For, in the first place, when you assemble as a church, I hear that there are divisions (σχίσματα) among you; and I partly believe it, for there must be differences/factions (αἱρέσεις) among you in order that those who are genuine/proven (δόκιμοι) among you may be recognized.” (1 Cor 11: 18-19)

Some “divisions“ occured amongst us just recently, regarding an article published in the online-journal, “The Wheel,“ by His Eminence, Metropolitan Kallistos Ware, touching (in part) on the “hot-button“ topic of homosexuality. In this article, Metropolitan Kallistos cautiously raises questions about present-day, pastoral approaches to homosexuals, – without, however, pretending to have answers to these questions. He simply raises questions, which, as he writes, cause us “difficulty“ in our today, in light of the changes that have occurred in society, with regard to (homo)sexuality and our perception thereof. Nonetheless, his article has prompted some of us, in the “Orthodox“ blogosphere, entirely to discount his legitimacy as an Orthodox theologian; as if articulating questions were unorthodox; as if being Orthodox was about having all the answers, and excluded those of us who have questions.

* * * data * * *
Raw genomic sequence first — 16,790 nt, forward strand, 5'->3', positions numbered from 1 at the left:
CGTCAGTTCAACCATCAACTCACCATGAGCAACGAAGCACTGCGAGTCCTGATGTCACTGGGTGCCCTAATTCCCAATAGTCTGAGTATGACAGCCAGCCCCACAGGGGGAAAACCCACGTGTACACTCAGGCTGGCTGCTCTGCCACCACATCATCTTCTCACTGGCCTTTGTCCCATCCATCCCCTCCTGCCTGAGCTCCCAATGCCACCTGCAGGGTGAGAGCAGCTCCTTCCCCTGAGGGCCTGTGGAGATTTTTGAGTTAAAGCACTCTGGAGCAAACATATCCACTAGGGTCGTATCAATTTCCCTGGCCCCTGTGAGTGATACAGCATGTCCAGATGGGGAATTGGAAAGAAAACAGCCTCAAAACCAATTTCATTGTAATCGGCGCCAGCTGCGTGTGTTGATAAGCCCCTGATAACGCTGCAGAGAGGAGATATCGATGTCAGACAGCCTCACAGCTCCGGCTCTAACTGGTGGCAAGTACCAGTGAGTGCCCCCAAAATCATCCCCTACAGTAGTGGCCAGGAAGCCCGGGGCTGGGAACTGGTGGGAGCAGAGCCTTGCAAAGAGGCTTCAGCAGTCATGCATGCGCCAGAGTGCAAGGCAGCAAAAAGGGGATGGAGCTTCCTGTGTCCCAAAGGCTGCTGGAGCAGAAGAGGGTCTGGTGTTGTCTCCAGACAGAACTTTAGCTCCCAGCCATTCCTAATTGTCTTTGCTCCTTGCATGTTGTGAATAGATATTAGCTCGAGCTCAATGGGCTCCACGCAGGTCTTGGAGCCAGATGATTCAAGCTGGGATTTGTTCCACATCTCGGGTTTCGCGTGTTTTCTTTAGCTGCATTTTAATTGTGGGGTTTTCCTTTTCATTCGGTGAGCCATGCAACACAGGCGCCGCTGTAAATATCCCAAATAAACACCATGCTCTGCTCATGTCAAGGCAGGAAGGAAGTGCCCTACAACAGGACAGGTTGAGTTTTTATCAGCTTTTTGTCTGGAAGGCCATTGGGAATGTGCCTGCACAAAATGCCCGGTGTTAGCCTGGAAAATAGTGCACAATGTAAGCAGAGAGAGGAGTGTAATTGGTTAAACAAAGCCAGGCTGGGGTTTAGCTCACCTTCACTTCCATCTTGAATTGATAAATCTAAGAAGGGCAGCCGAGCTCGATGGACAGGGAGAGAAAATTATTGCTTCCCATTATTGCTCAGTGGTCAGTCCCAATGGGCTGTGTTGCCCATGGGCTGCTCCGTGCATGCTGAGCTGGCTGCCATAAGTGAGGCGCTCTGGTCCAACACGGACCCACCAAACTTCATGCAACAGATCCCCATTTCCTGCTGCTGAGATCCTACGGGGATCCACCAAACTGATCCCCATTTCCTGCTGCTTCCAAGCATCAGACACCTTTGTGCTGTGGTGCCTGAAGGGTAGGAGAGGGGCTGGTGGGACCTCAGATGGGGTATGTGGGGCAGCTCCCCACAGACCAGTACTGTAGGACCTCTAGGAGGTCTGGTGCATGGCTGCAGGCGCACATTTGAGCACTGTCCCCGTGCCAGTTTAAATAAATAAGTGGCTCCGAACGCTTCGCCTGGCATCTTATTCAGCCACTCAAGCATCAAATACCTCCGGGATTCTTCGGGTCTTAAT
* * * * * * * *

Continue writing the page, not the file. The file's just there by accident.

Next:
But regardless of all that, – regardless of the “Orthodoxy,“ in general, of posing questions, which I do affirm, because without questions we do not receive answers, – I’d like to make another point on this Father’s Day, about our attitude to this wonderful “father“ of our Orthodox “church-family“ in the 21st c., Metropolitan Kallistos Ware, who has brought so many to the Orthodox Church through his erudite and yet accessible works. I’d like to say that, perhaps we could offer him the “benefit of the doubt,“ even if his questions sit uneasy with us, challenging our love and loyalty to him as one of “ours,“ as one of our own. Because, as the Apostle says above, we “must“ have these challenges, these “differences“ amongst us, that we may be “proven“ as genuine, i.e., loving, followers of our Lord, rather than disrupting our unity and abandoning one another at the drop of a hat; for example, for merely asking questions. “By this all men will know that you are my disciples, if you have love for one another” (Jn 13: 35). So “let us love one another, that we may with one mind confess Father, Son, and Holy Spirit.” And let us explore the questions, without discounting those who pose them, in the Spirit of Christ, Who has all the answers, as we do not. Amen!

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